“Rayne!  The police!”  Paris looks at me with wide eyes even though neither of us is a stranger to the police.  During the last investigation, they talked to one of us at least every other day.

“Sergeant Grimes, Ms. Liang.”  He is over six-feet tall, rangy with a buzz cut and muddy brown eyes.  He is not prepossessing at all, except for the stare which all cops cultivate.  “Detective Brady.”  He nods at a shapely blond with a curvaceous figure not disguised at all by the black pantsuit she chooses to wear.  Her light green eyes are fringed with blond eyelashes—a contrast that should be off-setting, but is seductive instead.  Wire-rimmed glasses cover her eyes.  She is carrying a pad of paper.

“What can I do for you?”  I struggle to keep my voice matter-of-fact so he can’t read the panic on my face.  What can I tell them that won’t make me sound phony, or, worst of all, guilty?

“May we come in?”  The sergeant barges into the room, ignoring the fact that I haven’t answered his question yet.  “We just have a few questions to ask you about the murder of Ashley Stevenson.”  He pauses expectantly, waiting for me to fill in the blanks.  Resigned, I usher him and Detective Brady into the living room.  I gesture for them to sit, but they remain standing.  So do I.  “This won’t last long.  I just have a few questions I have to ask you.”  The sergeant’s voice is genial, as if he’s discussing different flavors of tea.  “Please have your roommate leave.”  Paris exits the room without saying a word.  I know he’s huddled in his bedroom, straining to hear what is being said.  “Ms. Liang, how did you know Ms. Stevenson?”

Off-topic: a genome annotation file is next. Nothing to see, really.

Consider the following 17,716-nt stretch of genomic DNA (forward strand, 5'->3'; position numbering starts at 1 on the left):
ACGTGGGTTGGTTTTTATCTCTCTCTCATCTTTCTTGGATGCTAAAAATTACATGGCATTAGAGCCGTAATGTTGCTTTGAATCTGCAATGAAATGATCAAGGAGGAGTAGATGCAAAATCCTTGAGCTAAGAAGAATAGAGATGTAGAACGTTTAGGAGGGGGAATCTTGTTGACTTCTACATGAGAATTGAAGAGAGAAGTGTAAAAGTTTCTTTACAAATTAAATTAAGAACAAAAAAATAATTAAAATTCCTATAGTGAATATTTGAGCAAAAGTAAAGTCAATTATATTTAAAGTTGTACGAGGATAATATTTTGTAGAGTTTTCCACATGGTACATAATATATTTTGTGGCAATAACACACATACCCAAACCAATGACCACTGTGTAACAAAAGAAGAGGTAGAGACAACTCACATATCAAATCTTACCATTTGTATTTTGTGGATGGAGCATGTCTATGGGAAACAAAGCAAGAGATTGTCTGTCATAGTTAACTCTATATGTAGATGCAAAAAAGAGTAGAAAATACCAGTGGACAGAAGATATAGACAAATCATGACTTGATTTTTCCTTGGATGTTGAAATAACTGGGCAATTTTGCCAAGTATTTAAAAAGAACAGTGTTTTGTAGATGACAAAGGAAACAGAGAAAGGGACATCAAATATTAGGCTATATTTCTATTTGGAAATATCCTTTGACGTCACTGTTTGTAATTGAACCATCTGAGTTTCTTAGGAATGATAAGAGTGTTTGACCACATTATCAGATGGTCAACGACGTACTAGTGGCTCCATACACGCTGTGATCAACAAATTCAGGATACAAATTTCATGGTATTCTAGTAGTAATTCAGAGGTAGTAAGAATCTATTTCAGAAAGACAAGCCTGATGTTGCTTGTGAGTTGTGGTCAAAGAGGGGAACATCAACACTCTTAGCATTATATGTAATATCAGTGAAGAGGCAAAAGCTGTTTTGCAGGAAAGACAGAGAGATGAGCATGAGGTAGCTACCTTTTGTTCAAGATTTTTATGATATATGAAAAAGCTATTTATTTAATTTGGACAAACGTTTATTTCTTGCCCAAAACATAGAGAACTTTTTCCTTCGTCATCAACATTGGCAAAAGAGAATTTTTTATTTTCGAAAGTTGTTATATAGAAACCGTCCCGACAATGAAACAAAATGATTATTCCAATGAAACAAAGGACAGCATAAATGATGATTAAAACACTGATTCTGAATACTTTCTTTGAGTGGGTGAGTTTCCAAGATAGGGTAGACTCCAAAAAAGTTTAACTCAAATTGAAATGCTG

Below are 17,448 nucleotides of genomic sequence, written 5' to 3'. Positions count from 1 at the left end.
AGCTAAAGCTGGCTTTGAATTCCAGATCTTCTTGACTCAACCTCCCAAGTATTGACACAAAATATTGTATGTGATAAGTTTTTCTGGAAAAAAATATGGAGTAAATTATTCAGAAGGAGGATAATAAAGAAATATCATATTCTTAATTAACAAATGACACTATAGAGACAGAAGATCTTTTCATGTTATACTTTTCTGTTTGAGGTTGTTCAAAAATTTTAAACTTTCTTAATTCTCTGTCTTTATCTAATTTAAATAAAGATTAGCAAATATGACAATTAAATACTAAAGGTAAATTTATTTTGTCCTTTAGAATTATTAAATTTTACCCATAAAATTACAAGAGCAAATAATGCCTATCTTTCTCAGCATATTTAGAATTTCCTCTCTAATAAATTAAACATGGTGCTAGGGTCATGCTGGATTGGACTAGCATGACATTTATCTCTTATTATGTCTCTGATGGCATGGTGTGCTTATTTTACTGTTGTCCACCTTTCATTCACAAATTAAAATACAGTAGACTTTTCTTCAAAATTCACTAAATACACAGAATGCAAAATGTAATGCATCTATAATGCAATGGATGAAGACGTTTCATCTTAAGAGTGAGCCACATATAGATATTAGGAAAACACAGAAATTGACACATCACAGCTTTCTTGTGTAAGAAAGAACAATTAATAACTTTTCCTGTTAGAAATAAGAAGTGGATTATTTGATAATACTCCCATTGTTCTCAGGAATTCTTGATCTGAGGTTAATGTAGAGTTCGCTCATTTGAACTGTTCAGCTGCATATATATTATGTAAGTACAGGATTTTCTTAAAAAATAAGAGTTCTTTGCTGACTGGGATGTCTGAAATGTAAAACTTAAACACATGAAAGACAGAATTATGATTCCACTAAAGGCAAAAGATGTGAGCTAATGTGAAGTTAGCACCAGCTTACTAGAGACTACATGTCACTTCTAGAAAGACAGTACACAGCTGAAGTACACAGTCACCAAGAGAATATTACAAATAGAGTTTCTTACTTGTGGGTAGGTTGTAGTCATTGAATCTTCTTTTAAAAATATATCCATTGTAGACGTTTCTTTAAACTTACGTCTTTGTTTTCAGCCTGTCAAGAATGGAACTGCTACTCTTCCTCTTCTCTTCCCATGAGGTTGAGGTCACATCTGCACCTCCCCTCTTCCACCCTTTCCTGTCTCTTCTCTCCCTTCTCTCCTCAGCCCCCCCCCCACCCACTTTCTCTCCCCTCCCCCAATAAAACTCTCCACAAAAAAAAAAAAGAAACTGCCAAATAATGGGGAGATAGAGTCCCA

“We were in a group together,” I say firmly, hoping that will be the end of it.  Of course it isn’t, and they persist in asking me questions.  What kind of group?  Group therapy; therapy group—take your pick.  What was the group specifically for?  For some reason, I am reluctant to answer this question.  “Trauma healing,” I finally mumble, hoping they’ll let it go.  Of course they don’t.  How often does the group meet?  Who is the leader?  Who in the group didn’t like Ashley?  I finally protest as the content of the meetings is confidential.